For Immediate Release: March 13, 2008
Frank O’Donnell, President, Clean Air Watch, 202-558-3527/202-302-2065
Greg Smith, Community Research, 240-605-9238 (c)
Medical Expert and Environmental Leaders to Testify, Urging Study of Health Impacts and Accelerated Global Warming from the Intercounty Connector
Maryland Legislature to Hear Two Bills to Protect Thousands from Harmful Pollution.
Annapolis: This Friday and next Wednesday, the Maryland House of Delegates Environmental Matters Committee will hold public hearings on bills that would stop state expenditures on controversial Intercounty Connector until Maryland agencies assess and disclose the highway’s climate and public health impacts.
On Friday afternoon at 1 pm, the Committee will hear House Bill 1416 — House Bill on the “ICC Impact on Climate Change” (HB 1416). The committee will hear the “ICC Impact on Health” (HB1595) next Wednesday, March 19th.
The Bills would require the state to assess the climate change impacts and the harmful health effects from air pollution near the proposed Intercounty Connector. Both issues have so far been ignored by state highway officials. Members of the health community and climate experts joined to testify in favor of the bills and urge the General Assembly to pass legislation that would halt construction of the 18-mile, six lane toll highway to allow full assessments of the risks.
The ICC and Climate Change
“The Maryland State Highway Administration failed to analyze the increase in greenhouse gas emissions from this huge highway,” said Frank O’Donnell, President of Clean Air Watch. “Because it increases the amount of driving and emissions while clear-cutting irreplaceable forests, the ICC would undermine the commitment of the Governor and state legislators to cut greenhouse gas emissions. The Governor told the U.S. Senate in January that ‘The time for action to combat global warming is now.’”
Transportation generates roughly 35 percent of Maryland’s greenhouse gases, and it may be the fastest-growing source in the state because of increased driving. The ICC is predicted to increase vehicle miles traveled by 20 percent in the ICC Study Area, which covers much of Montgomery County and a portion of northwestern Prince George’s County. Severe climate change would increase sea levels and water temperatures, destroying Maryland’s Chesapeake Bay marshes, habitat and species that support the Bay and ocean fisheries. Scientists conclude that we must reduce CO2 emissions 80% below 1990 levels by 2050 – a target echoed by the Maryland Climate Change Commission.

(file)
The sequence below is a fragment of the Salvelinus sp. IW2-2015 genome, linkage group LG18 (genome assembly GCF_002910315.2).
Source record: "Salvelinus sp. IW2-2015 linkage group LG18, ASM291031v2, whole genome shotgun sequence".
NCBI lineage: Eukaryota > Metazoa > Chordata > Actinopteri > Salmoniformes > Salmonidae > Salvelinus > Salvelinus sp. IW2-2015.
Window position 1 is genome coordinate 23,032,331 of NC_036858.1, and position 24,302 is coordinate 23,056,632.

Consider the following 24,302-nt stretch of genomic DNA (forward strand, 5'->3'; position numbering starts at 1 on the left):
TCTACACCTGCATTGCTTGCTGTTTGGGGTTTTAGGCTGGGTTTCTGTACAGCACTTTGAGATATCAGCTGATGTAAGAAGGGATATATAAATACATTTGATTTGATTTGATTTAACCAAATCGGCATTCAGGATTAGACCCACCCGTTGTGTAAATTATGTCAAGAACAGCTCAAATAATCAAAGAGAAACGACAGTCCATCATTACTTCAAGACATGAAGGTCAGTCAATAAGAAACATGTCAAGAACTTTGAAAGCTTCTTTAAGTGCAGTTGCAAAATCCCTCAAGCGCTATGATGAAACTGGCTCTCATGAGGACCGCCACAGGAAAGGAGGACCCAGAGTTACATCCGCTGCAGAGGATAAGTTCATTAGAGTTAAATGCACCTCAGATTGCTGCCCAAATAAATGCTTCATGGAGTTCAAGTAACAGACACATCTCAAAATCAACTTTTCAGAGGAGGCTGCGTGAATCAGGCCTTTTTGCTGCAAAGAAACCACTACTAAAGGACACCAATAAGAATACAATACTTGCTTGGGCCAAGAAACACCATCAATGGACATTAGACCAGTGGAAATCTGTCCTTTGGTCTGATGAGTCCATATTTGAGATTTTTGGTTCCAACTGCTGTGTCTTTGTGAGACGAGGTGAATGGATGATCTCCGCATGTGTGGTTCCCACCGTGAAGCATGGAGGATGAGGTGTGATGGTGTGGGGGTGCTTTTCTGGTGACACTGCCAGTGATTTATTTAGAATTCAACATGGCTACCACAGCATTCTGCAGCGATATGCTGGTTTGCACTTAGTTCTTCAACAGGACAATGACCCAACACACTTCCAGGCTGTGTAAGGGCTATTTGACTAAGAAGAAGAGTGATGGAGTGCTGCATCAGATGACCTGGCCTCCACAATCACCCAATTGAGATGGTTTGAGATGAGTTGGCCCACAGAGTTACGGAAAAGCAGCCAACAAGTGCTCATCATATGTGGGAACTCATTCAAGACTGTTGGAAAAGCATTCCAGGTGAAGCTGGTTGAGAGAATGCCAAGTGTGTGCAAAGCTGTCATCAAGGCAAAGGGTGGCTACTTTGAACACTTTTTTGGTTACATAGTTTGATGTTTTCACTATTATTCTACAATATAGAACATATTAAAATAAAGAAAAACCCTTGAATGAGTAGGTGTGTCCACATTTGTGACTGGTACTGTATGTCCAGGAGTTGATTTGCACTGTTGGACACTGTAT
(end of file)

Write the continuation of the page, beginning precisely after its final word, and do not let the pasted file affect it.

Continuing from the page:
The ICC and Health
Dr. Ben Gitterman, a pediatrician who specializes in environmental health, stated, “Children, senior citizens and people with respiratory disease, cardiovascular disease and other conditions are especially vulnerable to traffic-related air pollution. The closer you live, work or play to a busy road, the greater your exposure and risk of disease or premature death.”
The ICC would be very close to Drew Elementary, close to other schools and the homes of thousands of seniors in Leisure World.
“These air pollutants can be highly toxic. The state should fully assess and disclose the health impacts of these pollutants,” said Dr. Gitterman. “People have a fundamental right know and have an informed say about what could happen to them and their children.”
The most dangerous highway-related pollutants include: fine and ultra-fine particles that penetrate deeply into the lungs; ground-level ozone (a major constituent of smog); and a wide range of toxic chemicals associated with cancer, heart attacks, strokes, respiratory disease, neurological damage, and other health problems.
“We cannot believe that the state has ignored the health impacts of the ICC on our children. How can they build this huge highway so close to our school and not study or tell us about the risks to our children?” said Tiffin Shewmake, parent of two fourth grade students at Drew Elementary School.
Thousands of seniors living in Leisure World and surrounding communities would also be placed at risk, especially those with breathing and heart problems.
The ICC would carry more than 100,000 cars and trucks per day on some stretches, and would induce more development and traffic than would otherwise be present in the study area. The impact zone for highway air pollution can extend to 500 meters (1650 feet) or more, but the ICC would pass within roughly 80 meters (less than 90 yards) of the playing fields of Drew Elementary School, close to other schools, and even closer to many homes, especially where the Maryland State Highway Administration is taking the backyards of hundreds of families. According to the Maryland-National Capital Park and Planning Commission, roughly 12,000 current homes, or about 30,000 residents, would be within the 500 meter air pollution danger zone of the ICC.